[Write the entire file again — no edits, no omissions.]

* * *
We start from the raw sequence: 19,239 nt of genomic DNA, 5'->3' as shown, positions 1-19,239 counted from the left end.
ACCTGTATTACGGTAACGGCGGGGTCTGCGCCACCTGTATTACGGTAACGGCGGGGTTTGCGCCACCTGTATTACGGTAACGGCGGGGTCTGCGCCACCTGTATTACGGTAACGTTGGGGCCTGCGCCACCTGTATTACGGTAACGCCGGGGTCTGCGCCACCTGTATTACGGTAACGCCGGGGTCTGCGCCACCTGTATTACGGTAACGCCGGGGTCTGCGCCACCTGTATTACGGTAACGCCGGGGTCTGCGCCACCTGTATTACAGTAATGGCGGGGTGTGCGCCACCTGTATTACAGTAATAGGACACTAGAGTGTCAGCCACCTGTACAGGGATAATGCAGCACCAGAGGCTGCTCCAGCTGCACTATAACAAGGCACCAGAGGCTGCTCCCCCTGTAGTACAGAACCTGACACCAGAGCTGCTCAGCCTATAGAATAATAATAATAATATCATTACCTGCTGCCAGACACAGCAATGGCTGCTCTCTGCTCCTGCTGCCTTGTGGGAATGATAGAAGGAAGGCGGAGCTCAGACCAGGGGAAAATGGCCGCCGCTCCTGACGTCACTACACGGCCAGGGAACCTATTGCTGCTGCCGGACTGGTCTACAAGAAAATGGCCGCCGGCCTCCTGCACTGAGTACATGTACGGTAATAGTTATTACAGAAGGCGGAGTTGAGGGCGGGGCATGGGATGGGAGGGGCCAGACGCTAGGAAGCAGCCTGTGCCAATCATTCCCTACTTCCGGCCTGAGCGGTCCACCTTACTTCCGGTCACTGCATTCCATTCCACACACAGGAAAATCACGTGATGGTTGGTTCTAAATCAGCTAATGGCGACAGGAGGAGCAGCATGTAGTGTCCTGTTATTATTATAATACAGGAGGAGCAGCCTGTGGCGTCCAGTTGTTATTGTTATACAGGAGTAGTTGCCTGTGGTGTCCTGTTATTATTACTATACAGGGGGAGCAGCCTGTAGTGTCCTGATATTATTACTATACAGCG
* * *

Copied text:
We start from the raw sequence: 19,239 nt of genomic DNA, 5'->3' as shown, positions 1-19,239 counted from the left end.
ACCTGTATTACGGTAACGGCGGGGTCTGCGCCACCTGTATTACGGTAACGGCGGGGTTTGCGCCACCTGTATTACGGTAACGGCGGGGTCTGCGCCACCTGTATTACGGTAACGTTGGGGCCTGCGCCACCTGTATTACGGTAACGCCGGGGTCTGCGCCACCTGTATTACGGTAACGCCGGGGTCTGCGCCACCTGTATTACGGTAACGCCGGGGTCTGCGCCACCTGTATTACGGTAACGCCGGGGTCTGCGCCACCTGTATTACAGTAATGGCGGGGTGTGCGCCACCTGTATTACAGTAATAGGACACTAGAGTGTCAGCCACCTGTACAGGGATAATGCAGCACCAGAGGCTGCTCCAGCTGCACTATAACAAGGCACCAGAGGCTGCTCCCCCTGTAGTACAGAACCTGACACCAGAGCTGCTCAGCCTATAGAATAATAATAATAATATCATTACCTGCTGCCAGACACAGCAATGGCTGCTCTCTGCTCCTGCTGCCTTGTGGGAATGATAGAAGGAAGGCGGAGCTCAGACCAGGGGAAAATGGCCGCCGCTCCTGACGTCACTACACGGCCAGGGAACCTATTGCTGCTGCCGGACTGGTCTACAAGAAAATGGCCGCCGGCCTCCTGCACTGAGTACATGTACGGTAATAGTTATTACAGAAGGCGGAGTTGAGGGCGGGGCATGGGATGGGAGGGGCCAGACGCTAGGAAGCAGCCTGTGCCAATCATTCCCTACTTCCGGCCTGAGCGGTCCACCTTACTTCCGGTCACTGCATTCCATTCCACACACAGGAAAATCACGTGATGGTTGGTTCTAAATCAGCTAATGGCGACAGGAGGAGCAGCATGTAGTGTCCTGTTATTATTATAATACAGGAGGAGCAGCCTGTGGCGTCCAGTTGTTATTGTTATACAGGAGTAGTTGCCTGTGGTGTCCTGTTATTATTACTATACAGGGGGAGCAGCCTGTAGTGTCCTGATATTATTACTATACAGCG